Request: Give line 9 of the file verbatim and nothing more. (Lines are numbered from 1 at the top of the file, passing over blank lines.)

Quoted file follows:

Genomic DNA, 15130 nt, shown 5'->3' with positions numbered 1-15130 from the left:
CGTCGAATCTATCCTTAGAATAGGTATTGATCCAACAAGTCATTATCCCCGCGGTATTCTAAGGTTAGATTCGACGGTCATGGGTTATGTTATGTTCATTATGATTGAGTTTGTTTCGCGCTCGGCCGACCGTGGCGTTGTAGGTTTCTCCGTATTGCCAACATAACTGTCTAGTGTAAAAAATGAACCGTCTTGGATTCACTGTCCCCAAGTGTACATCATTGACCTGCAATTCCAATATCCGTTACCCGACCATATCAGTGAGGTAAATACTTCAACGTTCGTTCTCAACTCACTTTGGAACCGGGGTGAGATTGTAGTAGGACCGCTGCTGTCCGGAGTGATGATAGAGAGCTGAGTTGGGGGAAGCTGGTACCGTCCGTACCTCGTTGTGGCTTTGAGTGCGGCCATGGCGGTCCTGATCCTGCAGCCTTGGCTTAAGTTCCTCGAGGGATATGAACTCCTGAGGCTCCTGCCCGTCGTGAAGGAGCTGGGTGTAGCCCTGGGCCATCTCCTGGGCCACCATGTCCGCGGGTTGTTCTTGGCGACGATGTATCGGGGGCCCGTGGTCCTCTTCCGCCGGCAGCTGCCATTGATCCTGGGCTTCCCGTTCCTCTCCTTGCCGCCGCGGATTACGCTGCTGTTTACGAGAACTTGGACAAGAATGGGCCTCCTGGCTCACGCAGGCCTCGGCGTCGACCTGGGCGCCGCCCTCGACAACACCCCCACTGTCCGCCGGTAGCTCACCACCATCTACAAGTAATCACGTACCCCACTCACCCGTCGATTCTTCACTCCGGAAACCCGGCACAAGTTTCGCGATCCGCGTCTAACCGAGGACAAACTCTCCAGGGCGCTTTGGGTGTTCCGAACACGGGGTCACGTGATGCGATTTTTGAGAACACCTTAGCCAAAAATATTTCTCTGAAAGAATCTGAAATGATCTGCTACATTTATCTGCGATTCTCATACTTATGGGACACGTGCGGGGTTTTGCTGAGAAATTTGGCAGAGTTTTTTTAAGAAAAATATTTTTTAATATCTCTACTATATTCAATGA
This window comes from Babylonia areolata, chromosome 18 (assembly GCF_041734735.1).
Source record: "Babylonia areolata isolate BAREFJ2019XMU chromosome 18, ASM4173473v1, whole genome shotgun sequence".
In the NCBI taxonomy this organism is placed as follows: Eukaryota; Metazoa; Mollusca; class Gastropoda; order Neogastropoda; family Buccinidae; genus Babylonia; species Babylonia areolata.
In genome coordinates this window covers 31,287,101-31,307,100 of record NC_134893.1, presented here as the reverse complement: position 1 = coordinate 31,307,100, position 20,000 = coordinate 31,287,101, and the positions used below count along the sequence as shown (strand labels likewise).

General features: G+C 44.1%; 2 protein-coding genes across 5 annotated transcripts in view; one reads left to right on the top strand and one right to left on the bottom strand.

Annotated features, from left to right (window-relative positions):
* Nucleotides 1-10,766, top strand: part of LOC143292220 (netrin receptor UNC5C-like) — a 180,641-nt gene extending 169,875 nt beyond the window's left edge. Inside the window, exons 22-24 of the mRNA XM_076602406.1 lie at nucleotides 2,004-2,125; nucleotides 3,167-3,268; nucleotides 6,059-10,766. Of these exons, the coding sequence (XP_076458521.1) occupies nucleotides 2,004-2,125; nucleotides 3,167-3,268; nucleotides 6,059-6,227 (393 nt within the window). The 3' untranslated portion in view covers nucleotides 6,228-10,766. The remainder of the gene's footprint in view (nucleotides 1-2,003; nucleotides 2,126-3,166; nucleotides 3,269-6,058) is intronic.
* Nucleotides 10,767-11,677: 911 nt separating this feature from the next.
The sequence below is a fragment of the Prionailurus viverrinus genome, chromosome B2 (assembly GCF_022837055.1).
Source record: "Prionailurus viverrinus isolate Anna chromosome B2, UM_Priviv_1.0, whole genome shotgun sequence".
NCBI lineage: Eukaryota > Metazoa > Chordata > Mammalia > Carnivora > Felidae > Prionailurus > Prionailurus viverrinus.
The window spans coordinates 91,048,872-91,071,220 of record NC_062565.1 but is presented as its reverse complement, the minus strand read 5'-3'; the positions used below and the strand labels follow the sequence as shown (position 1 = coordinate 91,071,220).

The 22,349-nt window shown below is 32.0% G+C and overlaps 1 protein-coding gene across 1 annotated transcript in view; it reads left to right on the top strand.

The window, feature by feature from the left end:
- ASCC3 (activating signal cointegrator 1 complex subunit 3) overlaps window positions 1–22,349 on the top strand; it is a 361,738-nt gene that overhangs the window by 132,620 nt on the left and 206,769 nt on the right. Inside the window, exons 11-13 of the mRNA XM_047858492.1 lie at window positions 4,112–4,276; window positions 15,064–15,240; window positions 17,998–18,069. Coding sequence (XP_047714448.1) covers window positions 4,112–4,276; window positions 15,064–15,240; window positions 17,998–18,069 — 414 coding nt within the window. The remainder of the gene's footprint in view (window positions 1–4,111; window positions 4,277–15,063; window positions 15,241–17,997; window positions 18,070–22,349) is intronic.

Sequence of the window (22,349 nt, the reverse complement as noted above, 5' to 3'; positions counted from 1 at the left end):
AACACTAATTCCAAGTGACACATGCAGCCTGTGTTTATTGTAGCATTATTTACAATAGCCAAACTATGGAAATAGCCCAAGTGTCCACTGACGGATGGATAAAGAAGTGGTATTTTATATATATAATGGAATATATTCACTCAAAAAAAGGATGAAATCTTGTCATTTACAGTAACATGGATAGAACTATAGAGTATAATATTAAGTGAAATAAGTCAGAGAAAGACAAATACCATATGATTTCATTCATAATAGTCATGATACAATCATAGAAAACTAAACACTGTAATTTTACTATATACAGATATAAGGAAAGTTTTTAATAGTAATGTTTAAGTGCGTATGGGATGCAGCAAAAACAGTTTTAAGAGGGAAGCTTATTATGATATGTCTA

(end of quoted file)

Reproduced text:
* Nucleotides 1-10,766, top strand: part of LOC143292220 (netrin receptor UNC5C-like) — a 180,641-nt gene extending 169,875 nt beyond the window's left edge. Inside the window, exons 22-24 of the mRNA XM_076602406.1 lie at nucleotides 2,004-2,125; nucleotides 3,167-3,268; nucleotides 6,059-10,766. Of these exons, the coding sequence (XP_076458521.1) occupies nucleotides 2,004-2,125; nucleotides 3,167-3,268; nucleotides 6,059-6,227 (393 nt within the window). The 3' untranslated portion in view covers nucleotides 6,228-10,766. The remainder of the gene's footprint in view (nucleotides 1-2,003; nucleotides 2,126-3,166; nucleotides 3,269-6,058) is intronic.